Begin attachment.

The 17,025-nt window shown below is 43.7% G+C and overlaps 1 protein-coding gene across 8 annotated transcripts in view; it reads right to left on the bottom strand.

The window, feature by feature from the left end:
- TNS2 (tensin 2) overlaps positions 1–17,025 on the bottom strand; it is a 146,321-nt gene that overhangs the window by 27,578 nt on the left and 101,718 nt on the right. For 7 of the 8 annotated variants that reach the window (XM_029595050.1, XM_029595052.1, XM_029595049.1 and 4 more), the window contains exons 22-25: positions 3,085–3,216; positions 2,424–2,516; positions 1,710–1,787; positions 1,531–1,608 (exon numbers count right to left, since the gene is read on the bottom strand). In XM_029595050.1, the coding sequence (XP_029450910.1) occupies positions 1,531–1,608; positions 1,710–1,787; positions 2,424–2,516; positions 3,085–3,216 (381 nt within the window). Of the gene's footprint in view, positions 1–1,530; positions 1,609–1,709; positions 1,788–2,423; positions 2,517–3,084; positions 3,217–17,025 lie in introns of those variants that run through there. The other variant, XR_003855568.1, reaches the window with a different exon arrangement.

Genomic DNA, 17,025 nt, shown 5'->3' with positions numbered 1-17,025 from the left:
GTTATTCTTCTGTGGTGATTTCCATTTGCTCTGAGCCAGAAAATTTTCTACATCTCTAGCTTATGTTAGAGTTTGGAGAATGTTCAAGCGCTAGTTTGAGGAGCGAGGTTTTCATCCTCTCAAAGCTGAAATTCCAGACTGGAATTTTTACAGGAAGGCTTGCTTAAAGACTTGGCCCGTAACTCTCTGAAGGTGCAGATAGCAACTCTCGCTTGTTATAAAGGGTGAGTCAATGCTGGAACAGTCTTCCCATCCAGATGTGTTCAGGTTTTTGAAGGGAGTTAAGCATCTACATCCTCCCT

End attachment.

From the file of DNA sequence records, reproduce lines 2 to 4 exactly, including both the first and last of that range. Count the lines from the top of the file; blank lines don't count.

The window, feature by feature from the left end:
- TNS2 (tensin 2) overlaps positions 1–17,025 on the bottom strand; it is a 146,321-nt gene that overhangs the window by 27,578 nt on the left and 101,718 nt on the right. For 7 of the 8 annotated variants that reach the window (XM_029595050.1, XM_029595052.1, XM_029595049.1 and 4 more), the window contains exons 22-25: positions 3,085–3,216; positions 2,424–2,516; positions 1,710–1,787; positions 1,531–1,608 (exon numbers count right to left, since the gene is read on the bottom strand). In XM_029595050.1, the coding sequence (XP_029450910.1) occupies positions 1,531–1,608; positions 1,710–1,787; positions 2,424–2,516; positions 3,085–3,216 (381 nt within the window). Of the gene's footprint in view, positions 1–1,530; positions 1,609–1,709; positions 1,788–2,423; positions 2,517–3,084; positions 3,217–17,025 lie in introns of those variants that run through there. The other variant, XR_003855568.1, reaches the window with a different exon arrangement.

Genomic DNA, 17,025 nt, shown 5'->3' with positions numbered 1-17,025 from the left: